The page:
Books Magazine

Shannon Winslow: Discovering Mr. Knightley

By Mariagrazia @SMaryG

(from Shannon Winslow)

Writing a novel takes a long time, so authors need strong inspiration to carry them through. My inspiration (for this book and all the others) comes from Jane Austen – from what she wrote, yes, but just as much from what she didn’t write. My mission, you see, is to fill in the blanks she left behind. I add on to rather than varying from Austen’s timeless stories.

As you know, Jane Austen’s novels are written almost entirely from the heroine’s point of view. We readers see and experience nearly everything from her perspective and her perspective alone. We know how she thinks and feels about the events and the people that surround her. We learn about her background and her family. But we generally learn very little about the heroes of the books, except through the heroine.

What was Mr. Darcy doing all the time he was absent from the page? What happened to Colonel Brandon in India? How did Mr. Knightley become “his own master” at such an early age? What happened to his parents? Did he ever fall in love before Emma? And what can explain his incredible forbearance towards the eccentric Mr. Woodhouse? These are things I wanted to know, and so I set out to discover the answers in my recent hero-point-of-view books – first Fitzwilliam Darcy, then Colonel Brandon, and now Mr. Knightley, letting each one tell his story in His Own Words.

Of the three Austen hero novels I’ve written so far, Mr. Knightley’s story represented the biggest “blank.” About all we know of his past from the original novel is that his parents apparently died young, since Emma says that he’s always been his “own master.” That didn’t give me much to go on, which was both the bad news AND the good news. Austen hadn’t left me many clues, but then I didn’t have to worry about contradicting her either. The possibilities were unlimited. So much scope for my imagination!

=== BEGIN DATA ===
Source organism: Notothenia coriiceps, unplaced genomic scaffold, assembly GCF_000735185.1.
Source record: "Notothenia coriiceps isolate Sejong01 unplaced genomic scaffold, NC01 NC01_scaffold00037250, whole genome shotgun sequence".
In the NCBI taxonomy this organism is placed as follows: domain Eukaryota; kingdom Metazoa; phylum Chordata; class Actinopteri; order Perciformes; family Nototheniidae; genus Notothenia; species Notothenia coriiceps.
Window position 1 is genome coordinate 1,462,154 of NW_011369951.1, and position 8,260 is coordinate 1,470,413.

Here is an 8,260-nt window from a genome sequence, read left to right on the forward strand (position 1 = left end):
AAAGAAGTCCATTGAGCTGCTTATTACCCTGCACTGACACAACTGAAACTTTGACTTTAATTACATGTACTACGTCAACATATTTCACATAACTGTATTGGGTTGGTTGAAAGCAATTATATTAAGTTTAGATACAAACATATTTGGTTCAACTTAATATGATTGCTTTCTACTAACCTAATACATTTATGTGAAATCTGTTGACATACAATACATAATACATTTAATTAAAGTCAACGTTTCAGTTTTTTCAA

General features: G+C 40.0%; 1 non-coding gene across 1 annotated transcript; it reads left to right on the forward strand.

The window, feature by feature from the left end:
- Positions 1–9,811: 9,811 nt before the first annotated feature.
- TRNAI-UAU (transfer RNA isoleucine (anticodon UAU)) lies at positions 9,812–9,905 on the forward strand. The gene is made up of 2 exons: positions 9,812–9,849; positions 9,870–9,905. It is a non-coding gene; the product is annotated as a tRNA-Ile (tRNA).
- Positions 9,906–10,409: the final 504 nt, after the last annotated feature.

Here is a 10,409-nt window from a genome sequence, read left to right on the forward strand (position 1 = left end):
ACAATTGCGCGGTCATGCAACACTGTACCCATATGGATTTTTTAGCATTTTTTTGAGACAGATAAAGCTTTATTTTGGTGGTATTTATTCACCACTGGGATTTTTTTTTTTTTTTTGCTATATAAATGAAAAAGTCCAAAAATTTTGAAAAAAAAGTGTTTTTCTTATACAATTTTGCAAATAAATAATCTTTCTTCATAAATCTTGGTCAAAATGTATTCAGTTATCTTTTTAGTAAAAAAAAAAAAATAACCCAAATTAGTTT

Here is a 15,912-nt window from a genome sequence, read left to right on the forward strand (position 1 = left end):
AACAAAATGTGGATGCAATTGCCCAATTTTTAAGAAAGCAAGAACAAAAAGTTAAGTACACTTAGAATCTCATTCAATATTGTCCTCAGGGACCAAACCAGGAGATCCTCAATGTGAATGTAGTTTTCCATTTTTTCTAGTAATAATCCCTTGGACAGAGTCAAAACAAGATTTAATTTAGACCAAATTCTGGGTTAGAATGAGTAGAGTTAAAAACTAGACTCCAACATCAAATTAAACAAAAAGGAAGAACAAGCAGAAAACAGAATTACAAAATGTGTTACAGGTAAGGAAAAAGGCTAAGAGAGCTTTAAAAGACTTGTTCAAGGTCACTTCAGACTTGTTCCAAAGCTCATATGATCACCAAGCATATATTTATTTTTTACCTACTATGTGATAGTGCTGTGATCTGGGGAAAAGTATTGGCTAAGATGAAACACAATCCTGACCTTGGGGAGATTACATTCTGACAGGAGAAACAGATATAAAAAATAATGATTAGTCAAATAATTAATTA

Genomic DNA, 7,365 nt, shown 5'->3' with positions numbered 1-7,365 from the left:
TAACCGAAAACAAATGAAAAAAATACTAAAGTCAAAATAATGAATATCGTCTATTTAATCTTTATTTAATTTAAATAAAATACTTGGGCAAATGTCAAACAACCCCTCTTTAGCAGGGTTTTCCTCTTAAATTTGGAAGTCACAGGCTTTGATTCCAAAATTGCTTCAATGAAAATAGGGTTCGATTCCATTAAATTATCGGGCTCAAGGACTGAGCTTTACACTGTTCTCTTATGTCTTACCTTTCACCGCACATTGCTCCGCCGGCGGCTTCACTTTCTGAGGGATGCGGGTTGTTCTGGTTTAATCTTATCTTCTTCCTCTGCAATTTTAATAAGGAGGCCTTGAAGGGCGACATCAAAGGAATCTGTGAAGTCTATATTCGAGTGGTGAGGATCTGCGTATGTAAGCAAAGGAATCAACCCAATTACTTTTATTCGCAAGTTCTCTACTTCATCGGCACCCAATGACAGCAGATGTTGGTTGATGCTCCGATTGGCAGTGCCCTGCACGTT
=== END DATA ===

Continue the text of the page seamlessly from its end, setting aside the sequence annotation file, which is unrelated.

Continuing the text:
As I said above, I set out to “discover” the answers to all the questions that popped into my mind, because that’s what the process of writing one of these books feels like to me. I start with what I already know about the man, and then I keep digging until I unearth the rest, until all the pieces of the puzzle finally fit together. What I ended up with this time is a novel spanning three crucial time periods in George Knightley’s life: his adolescence (age 15-17), the young man (age 23-24), and the “present day” (the span of the original novel).

Now I know what critical service Mr. Woodhouse rendered George and his family long ago. Now I know what happened to the rest of his family. Now I know the sad outcome of his first love, how that became one more devastating experience of loss. I’ve seen how he persevered in the face of great hardship – to save Donwell and to provide for his younger brother – how his principles and character grew stronger through it all, becoming the man Emma can’t help falling in love with in the end. Truth is, I couldn’t help falling in love with him either!

It was a complete delight discovering Mr. Knightley’s story, and I hope you will enjoy getting to know this remarkable gentleman of quiet dignity much better too.

Shannon Winslow


About the Book

Mr. George Knightley. According to Emma Woodhouse, you won’t see one in a hundred who is so clearly the gentleman. Respected by all, he’s kind, unpretentious, and scrupulously honest, with an air so remarkably good that it’s unfair to compare other men to him. We also know he’s been his “own master” from a young age. But Jane Austen tells us little more.

What were his early years like, and how did he lose his parents? A man in his mid-thirties, he must have had at least one romance along the way. Did it end badly? Is that why he’s never married? When and how did his relationship with Emma shift from friendship to love? And what can explain his incredible forbearance towards the eccentric Mr. Woodhouse? Now, Mr. Knightley reveals these answers and more in His Own Words.

This is not a variation from but a supplement to the original story of Emma, chronicled in the hero’s point of view. Two-thirds completely new material, it features key events in Mr. Knightley’s past – events that still haunt him and yet have shaped who he’s become, the superior man Emma can’t help falling in love with.



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